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Russia’s New Su-75 ‘Checkmate’ Fighter: Just A Stealth Paper Tiger?

Checkmate Stealth Fighter
Image: Russian Government

Russia’s newly unveiled fifth-generation fighter could be set to go on a world tour of sorts, as Rostec has touted the Checkmate, or sometimes called the Su-75, to potential international buyers as an affordable alternative to the Lockheed Martin F-35 Lightning II. The fighter, which was unveiled at the MAKS-2021 International Air Show outside of Moscow last month, is reported to be in high demand on the world’s arms market, said the head of the aircraft’s manufacturer.

“There is no need to look for a geopolitical aspect in our new light tactical aircraft,” Sergei Chemezov, the director-general of the state-owned Rostec, told The Wall Street Journal on Monday. “The true reason is much simpler: the aircraft of this type are really in high demand on the world arms market.”

The newspaper of record reported that the Light-Tactical Aircraft Checkmate, another name for the Russian fifth-generation fighter, which is the world’s second single-engine combat fighter to incorporate the most sophisticated radar-evasion and command system after the F-35, could soon be offered to such hardware clients as the United Arab Emirates, Argentina, India, and Vietnam – all of which have U.S. security ties. The UAE has also sought to purchase the F-35, despite protests from U.S. lawmakers, which have claimed it is in violation of the U.S. directives to ensure Israel maintains a military edge over its Arab neighbors.

Chemezo has said the Checkmate could become a “workhorse solution” for those countries that cannot purchase the U.S. F-35, which has a price tag of around $120 million per aircraft (Note: different sources compute this differently). By comparison, Rostec has offered the Checkmate as a lower-cost alternative that will cost just $30 million per plane.

Affordable Stealth Aircraft

With a cost that is one-fourth the price, the question could be asked how the aircraft actually compares with the F-35. However, Rostec has maintained that its aircraft isn’t a bargain-basement offering by any means. Instead, the company has touted the fact that the Russian single-engine fighter is still based on proven stealth technology, while it is also outfitted with an inboard compartment for airborne air-to-air and air-to-surface armaments.

The Checkmate can carry a payload of upwards of seven tonnes, and can reportedly strike up to six targets at the same time. As reported by Tass, the Checkmate will also be capable of flying at Mach 1.8 (1.8 times the speed of sound), while it will have an operating range of 3,000 kilometers. The aircraft is expected to be outfitted with a highly efficient powerplant.

When and If?

Russian media has reported that Rostec has announced that the fighter will take to the skies by 2023, while the Russian defense contractor has said the aircraft would begin serial production beginning in 2026. Given that the fighter prototype was just unveiled last week, the timeline for actually getting the Checkmate into the air and into production seems ambitious.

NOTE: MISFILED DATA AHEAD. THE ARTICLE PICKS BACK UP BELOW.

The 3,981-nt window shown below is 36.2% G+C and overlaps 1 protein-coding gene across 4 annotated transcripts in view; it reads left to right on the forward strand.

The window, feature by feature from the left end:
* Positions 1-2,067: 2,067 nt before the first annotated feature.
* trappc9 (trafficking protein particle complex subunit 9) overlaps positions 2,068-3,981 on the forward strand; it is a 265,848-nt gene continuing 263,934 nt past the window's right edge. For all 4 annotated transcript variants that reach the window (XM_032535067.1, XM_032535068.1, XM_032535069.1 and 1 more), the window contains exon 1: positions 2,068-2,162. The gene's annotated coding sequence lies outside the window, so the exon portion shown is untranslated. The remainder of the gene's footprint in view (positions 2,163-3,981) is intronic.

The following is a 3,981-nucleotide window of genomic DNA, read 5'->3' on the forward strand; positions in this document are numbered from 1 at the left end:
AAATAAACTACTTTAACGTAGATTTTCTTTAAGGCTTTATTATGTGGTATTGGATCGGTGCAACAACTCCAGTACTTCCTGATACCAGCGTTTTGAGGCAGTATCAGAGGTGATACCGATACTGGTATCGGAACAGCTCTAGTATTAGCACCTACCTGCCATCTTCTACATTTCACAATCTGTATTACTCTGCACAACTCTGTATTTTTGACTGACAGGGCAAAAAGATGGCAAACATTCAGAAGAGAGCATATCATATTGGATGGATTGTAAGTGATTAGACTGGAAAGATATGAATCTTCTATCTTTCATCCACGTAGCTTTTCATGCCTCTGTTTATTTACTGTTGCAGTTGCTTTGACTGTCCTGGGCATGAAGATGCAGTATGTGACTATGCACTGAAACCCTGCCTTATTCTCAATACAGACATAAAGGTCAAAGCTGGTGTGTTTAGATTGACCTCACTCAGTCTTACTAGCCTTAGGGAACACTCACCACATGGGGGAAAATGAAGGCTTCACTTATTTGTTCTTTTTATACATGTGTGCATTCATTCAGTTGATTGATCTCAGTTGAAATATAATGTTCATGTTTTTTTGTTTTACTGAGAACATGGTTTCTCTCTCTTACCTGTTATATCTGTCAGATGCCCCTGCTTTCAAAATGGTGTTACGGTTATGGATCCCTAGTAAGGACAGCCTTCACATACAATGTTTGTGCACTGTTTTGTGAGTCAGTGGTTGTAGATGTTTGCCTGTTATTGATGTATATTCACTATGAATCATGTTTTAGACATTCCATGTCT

Moscow has a tendency to introduce hardware that is poised to be a game-changer, but then it takes years for the radically advanced hardware to actually enter service. Russia has been slow to adopt the Sukhoi Su-57, so while the Checkmate aircraft could be seen as an affordable alternative to the American F-35, it has to actually get off the ground and then be produced in numbers that matter.

Even as Russia has announced it could build upwards of 300 units of the single-engine light tactical fights within the next fifteen years, it isn’t clear that it has the resources to make it happen. Of course, that number was based on hopes that foreign clients would step up – and essentially subsidize the production and even developmental costs. Unless that happens, the Checkmate could find itself pushed into a corner with few moves to actually make.

Checkmate Stealth Fighter

Image Credit: Russian State Media.

Checkmate Stealth Fighter

Image: Russian Government.

If that happens, it could find itself much like the Su-57 as well as the T-14 Armata tank, a truly advanced piece of hardware that sounds great in concept only.

Peter Suciu is a Michigan-based writer who has contributed to more than four dozen magazines, newspapers and websites. He regularly writes about military small arms, and is the author of several books on military headgear including A Gallery of Military Headdress, which is available on Amazon.com.

Written By

Peter Suciu is a Michigan-based writer who has contributed to more than four dozen magazines, newspapers and websites. He is the author of several books on military headgear including A Gallery of Military Headdress, which is available on Amazon.com.

4 Comments

4 Comments

  1. Cerebus

    August 11, 2021 at 2:13 pm

    Enough already. It’s paper. There is no Tiger to it because it does not even exist. It’s specifications and capabilities are pure nonexistent fantasy. An invention in the mind of a few engineers that cannot be built. Why? Because Russia does not have the technology, manufacturing or resources to built whatever it is and they won’t for decades.

  2. Lbd

    August 11, 2021 at 7:47 pm

    If Russia is unable to afford the t14 or su57 in any numbers, dont see them purchasing another clean sheet fighter.

  3. Rick

    September 18, 2021 at 8:56 pm

    It’s the ultimate stealth Fighter. Invisible across the entire Electromagnetic Spectrum from Zero Hz through Gamma rays.

    Like any other Vacuum.

  4. Rick

    September 18, 2021 at 8:58 pm

    Put another way. No one will ever see it coming.

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